Wednesday, August 18, 2010

Leo: All That You Are

Title: Leo: All That You Are
Author: Jamie Craig
Publisher: Amber Allure
Publisher URL:
ISBN: 978-1-60272-725-0
Genre: [M/M] Contemporary
Rating: 4.5 Nymphs
Literary Nymphs Reviewer: Mystical Nymph

Since moving to Los Angeles, Gage Kimball’s life has changed dramatically. He’s made a few friends who accept him for who he is, he’s making money playing his guitar regularly in public and he has a wonderful boyfriend he’s crazy about. His peace of mind is shattered with the unexpected arrival of his youngest brother, Ben, with the horrifying news that their father is suffering from cancer—and Ben wants him to come home to Salt Lake City.

Gage is still hurt and angry with the way his parents treated him when he told them he was gay, but it doesn’t lessen the worry he feels for his father and what might happen to him. Christopher is worried about the reception Gage will get from his family, so he agrees to accompany his beloved when he returns to his family home. Will the parents who disowned Gage welcome him back into their lives or will they reject him again, overlooking the wonderful man he’s become?

Leo: All That You Are is the newest release in the Boys of the Zodiac series and is my new favorite. It’s a sequel to Taurus: All That You Do and features lovers Gage and Christopher as their new relationship grows and meets new challenges.

I like these interesting men and the author did a very nice job further rounding out their personalities and relationships in this release and once again, her storytelling drew me immediately into their story. She wove a tale of love and understanding between two passionate and caring individuals and then she interjected pieces of information regarding Gage’s past that I’d wondered about. I loved the manner in which Gage and Christopher came to lean and depend on each other for support; each drawing strength from the other. All these things and their sizzling chemistry kept me fully engaged and wanting more.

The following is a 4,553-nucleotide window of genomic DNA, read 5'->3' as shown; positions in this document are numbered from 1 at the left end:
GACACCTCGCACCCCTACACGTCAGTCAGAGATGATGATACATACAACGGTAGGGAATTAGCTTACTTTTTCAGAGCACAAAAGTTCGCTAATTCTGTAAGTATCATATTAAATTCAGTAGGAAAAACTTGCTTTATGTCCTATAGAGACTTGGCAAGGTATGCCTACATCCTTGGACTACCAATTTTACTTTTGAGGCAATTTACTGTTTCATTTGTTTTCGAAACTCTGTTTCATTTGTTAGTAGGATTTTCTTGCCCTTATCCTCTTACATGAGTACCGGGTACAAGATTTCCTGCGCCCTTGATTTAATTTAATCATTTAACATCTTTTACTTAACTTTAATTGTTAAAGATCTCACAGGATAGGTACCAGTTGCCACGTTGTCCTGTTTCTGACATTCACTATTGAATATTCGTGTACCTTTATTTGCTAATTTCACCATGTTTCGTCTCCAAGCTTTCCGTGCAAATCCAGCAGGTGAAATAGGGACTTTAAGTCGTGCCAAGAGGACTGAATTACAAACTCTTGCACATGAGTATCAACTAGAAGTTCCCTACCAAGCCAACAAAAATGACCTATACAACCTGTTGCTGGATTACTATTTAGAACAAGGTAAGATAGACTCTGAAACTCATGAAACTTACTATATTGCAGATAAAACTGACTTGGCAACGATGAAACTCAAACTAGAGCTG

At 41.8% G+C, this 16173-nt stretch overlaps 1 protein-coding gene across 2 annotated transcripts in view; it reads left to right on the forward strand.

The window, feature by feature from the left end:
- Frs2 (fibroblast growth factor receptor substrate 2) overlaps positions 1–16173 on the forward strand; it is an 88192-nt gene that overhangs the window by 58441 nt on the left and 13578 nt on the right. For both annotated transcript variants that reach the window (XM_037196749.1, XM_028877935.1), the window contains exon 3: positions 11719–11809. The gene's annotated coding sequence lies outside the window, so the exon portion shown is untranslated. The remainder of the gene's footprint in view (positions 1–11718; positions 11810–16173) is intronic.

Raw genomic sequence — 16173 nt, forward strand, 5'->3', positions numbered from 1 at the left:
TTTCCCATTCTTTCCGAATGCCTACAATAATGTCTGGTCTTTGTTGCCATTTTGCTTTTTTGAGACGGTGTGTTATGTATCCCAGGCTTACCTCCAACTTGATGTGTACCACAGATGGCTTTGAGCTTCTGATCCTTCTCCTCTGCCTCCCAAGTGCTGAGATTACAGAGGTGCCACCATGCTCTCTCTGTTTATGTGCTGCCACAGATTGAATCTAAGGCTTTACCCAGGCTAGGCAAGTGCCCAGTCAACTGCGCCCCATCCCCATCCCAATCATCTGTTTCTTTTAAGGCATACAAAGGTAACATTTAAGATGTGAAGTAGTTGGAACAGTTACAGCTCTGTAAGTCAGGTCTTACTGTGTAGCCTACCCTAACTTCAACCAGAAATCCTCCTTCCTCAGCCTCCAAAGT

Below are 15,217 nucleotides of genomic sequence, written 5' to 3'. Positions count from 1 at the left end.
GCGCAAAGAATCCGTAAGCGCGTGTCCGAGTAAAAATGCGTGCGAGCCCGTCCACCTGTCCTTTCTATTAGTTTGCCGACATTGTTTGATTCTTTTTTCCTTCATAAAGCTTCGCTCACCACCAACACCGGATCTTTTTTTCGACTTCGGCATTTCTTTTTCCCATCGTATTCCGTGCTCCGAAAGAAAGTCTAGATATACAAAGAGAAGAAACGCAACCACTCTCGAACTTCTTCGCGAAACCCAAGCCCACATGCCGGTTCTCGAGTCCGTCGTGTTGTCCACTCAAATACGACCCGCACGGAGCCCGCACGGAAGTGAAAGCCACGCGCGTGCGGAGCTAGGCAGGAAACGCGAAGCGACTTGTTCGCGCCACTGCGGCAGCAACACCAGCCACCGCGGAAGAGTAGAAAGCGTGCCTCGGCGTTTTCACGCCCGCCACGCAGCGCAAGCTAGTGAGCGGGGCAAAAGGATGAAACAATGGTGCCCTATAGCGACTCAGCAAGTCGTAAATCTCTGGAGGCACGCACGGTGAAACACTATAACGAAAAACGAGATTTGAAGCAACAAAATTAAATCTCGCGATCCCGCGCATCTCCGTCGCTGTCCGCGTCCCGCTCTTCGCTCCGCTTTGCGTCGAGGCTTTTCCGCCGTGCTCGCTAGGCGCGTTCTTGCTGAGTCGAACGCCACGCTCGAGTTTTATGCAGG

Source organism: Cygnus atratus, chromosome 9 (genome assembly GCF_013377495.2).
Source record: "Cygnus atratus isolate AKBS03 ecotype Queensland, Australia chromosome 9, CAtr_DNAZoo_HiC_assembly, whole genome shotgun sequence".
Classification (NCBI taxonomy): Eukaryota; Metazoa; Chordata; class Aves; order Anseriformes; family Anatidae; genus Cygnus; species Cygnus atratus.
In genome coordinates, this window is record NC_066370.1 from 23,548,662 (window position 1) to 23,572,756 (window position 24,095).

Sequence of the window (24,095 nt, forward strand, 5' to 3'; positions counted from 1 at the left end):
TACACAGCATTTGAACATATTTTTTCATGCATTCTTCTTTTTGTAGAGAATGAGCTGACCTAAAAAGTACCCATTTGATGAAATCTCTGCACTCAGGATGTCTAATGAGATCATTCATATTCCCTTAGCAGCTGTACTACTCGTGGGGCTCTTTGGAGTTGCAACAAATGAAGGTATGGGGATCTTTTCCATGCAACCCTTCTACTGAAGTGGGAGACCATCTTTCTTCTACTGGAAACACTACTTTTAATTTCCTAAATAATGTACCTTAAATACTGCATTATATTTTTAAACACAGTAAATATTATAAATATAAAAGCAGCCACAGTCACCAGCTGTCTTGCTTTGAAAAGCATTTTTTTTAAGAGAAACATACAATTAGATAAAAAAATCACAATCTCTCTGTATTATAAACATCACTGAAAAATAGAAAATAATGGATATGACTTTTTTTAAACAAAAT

The secondary characters are numerous. Some were previously introduced, such as Rev, but with the new characters, she truly excelled. There are numerous Kimball family members, some accepting, loving and supportive of Gage, and others far from it—namely brother, Brett, their parents and a group of overzealous bishops. These people and their vicious, anti-gay attitude I found emotionally ugly and unfortunate but realistic examples of modern day hate-mongers. But they certainly do make great literary villains.

For those of you who love a sweet and tender happily-ever-after, I can guarantee you’re going to love this one. Read and enjoy!

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